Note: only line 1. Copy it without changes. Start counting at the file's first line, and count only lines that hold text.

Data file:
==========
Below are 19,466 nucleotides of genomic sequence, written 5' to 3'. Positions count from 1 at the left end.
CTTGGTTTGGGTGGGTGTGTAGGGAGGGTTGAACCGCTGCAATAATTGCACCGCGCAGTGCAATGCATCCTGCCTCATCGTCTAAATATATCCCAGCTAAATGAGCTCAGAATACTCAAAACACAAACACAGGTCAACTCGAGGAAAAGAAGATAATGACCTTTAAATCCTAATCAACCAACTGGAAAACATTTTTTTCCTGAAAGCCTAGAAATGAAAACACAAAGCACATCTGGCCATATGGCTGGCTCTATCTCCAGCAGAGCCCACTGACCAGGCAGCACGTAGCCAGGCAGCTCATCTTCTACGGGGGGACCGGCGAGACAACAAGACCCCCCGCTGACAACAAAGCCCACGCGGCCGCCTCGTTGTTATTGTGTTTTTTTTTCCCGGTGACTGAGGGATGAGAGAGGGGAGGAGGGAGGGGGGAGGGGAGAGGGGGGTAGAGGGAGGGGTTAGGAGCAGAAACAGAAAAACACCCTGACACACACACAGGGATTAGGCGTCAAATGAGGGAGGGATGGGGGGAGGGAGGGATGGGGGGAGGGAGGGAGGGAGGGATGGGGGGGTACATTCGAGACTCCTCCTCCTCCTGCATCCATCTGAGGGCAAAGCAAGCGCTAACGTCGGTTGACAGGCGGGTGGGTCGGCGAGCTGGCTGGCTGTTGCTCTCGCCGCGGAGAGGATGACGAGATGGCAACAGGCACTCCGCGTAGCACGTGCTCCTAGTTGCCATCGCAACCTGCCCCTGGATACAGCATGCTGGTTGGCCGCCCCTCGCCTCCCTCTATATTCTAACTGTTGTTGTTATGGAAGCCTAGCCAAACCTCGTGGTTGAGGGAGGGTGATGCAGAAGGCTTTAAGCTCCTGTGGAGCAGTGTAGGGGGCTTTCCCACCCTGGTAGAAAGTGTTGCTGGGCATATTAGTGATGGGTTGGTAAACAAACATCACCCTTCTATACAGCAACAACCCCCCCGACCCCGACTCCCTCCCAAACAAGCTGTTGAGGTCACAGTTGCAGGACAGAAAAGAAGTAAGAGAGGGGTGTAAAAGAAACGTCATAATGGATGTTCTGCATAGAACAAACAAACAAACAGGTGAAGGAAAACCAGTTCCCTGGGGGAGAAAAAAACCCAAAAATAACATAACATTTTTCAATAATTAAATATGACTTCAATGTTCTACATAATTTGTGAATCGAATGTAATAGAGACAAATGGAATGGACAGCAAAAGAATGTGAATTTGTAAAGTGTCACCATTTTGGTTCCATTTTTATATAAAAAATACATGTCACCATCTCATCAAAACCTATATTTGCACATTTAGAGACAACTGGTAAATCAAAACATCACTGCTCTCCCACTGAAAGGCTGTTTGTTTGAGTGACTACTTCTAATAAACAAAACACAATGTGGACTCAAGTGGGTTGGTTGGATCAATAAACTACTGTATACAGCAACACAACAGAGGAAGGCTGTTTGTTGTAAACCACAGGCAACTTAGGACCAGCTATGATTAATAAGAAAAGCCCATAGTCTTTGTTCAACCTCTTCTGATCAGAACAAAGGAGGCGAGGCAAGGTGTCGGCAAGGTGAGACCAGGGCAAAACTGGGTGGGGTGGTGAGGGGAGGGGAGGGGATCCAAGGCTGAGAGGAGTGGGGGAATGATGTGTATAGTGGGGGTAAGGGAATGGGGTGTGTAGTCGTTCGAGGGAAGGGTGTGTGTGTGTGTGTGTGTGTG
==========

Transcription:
Below are 19,466 nucleotides of genomic sequence, written 5' to 3'. Positions count from 1 at the left end.